(1) For the factor Cognitive Behavior Control (CBC) with a coefficient of 0.458, the average value is 4.78; in which the highest scale is: I understand green furniture is a consumption trend that contributes to environmental protection for the future; lowest scale: Buying green furniture contributes to reducing environmental pollution. Consumers haven’t gained much awareness about the use of green products that will contribute to reducing environmental pollution. The proposed solution is to have measures to propagate information to consumers more.

(2) For the factor Environmental Knowledge (EK) with a coefficient of 0.221, the average value is 4.63; in which the highest scale is: Green color is characteristic of green interiors, conservation of the ecosystem; lowest scale: Green items can be biodegradable. The proposed solution is that green production enterprises need to have many commercial advertising campaigns and information so that consumers know about green products and the benefits of using green products. The issue of how to decompose or recycle green products compared to conventional products is for consumers to know.

(3) For the factor Environmental Responsibility (ER) with a coefficient of 0.184, the average value is 4.49, in which the highest scale is: Advocating for contributing to a sustainable environment; lowest scale: desire to contribute to the protection of the living environment. Consumers have not yet realized that their use of green products really contributes to protecting their own living environment. The solution is to have measures to propagate information to consumers more and help them realize that when many people make a small contribution to protecting the environment, the environment will be much better.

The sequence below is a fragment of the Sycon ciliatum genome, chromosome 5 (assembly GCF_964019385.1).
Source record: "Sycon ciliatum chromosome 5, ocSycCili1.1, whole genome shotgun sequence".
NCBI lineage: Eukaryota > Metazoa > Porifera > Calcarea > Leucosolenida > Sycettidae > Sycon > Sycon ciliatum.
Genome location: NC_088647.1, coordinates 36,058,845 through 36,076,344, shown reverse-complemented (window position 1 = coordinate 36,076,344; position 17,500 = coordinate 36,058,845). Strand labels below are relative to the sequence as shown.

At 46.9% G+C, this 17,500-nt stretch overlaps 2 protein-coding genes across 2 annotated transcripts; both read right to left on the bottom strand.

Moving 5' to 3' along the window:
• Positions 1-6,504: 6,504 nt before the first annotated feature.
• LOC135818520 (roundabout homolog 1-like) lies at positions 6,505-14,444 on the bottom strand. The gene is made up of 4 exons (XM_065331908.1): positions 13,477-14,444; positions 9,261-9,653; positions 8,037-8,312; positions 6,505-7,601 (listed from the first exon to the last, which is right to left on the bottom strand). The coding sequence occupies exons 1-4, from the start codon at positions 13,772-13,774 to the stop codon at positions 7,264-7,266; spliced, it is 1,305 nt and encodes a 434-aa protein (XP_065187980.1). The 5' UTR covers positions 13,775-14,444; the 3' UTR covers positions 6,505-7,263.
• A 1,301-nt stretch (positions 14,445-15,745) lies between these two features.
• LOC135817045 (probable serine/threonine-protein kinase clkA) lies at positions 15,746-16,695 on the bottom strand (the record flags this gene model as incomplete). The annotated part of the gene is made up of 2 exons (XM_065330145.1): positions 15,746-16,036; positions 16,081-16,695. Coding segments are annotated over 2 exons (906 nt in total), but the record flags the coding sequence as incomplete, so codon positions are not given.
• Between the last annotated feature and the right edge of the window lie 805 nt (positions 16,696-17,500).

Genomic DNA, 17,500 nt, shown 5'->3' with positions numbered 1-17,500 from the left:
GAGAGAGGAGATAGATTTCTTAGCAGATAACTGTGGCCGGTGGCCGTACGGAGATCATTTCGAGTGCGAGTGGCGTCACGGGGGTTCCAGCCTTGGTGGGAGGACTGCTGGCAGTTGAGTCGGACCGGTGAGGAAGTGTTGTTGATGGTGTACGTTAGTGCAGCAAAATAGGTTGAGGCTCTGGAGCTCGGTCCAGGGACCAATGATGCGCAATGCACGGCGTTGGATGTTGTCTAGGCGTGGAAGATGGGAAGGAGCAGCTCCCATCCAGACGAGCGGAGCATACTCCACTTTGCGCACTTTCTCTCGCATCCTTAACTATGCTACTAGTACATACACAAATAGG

(4) For the factor Functional Value of Green Furniture (FVG), with a coefficient of 0.069, the average value is 4.14, in which the highest scale is: Green furniture has more ecological value than non-green furniture; lowest scale: Green furniture is made from environmentally friendly materials. Consumers are also skeptical about green product materials. The problem is that organizations need to make consumers have faith through the act of manufacturing qualified green products to serve their needs. Therefore, green product manufacturers should be candid and accurate about the information about their products. The product characteristics, specifications, and material sources should be clearly provided in order to convince consumers to purchase their products. In addition, it is necessary to have a certificate of green products produced in accordance with the process from the state management agency.